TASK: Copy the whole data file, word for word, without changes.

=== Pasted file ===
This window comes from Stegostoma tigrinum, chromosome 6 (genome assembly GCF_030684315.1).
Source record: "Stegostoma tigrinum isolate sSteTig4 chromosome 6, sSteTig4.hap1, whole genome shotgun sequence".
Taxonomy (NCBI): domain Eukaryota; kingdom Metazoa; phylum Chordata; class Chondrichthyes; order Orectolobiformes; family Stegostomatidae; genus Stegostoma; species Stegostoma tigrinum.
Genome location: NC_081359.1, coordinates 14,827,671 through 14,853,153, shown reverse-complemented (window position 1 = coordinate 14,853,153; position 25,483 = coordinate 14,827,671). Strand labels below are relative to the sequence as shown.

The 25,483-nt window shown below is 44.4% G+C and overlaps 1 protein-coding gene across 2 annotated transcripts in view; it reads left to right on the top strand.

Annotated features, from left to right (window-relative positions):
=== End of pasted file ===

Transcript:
This window comes from Stegostoma tigrinum, chromosome 6 (genome assembly GCF_030684315.1).
Source record: "Stegostoma tigrinum isolate sSteTig4 chromosome 6, sSteTig4.hap1, whole genome shotgun sequence".
Taxonomy (NCBI): domain Eukaryota; kingdom Metazoa; phylum Chordata; class Chondrichthyes; order Orectolobiformes; family Stegostomatidae; genus Stegostoma; species Stegostoma tigrinum.
Genome location: NC_081359.1, coordinates 14,827,671 through 14,853,153, shown reverse-complemented (window position 1 = coordinate 14,853,153; position 25,483 = coordinate 14,827,671). Strand labels below are relative to the sequence as shown.

The 25,483-nt window shown below is 44.4% G+C and overlaps 1 protein-coding gene across 2 annotated transcripts in view; it reads left to right on the top strand.

Annotated features, from left to right (window-relative positions):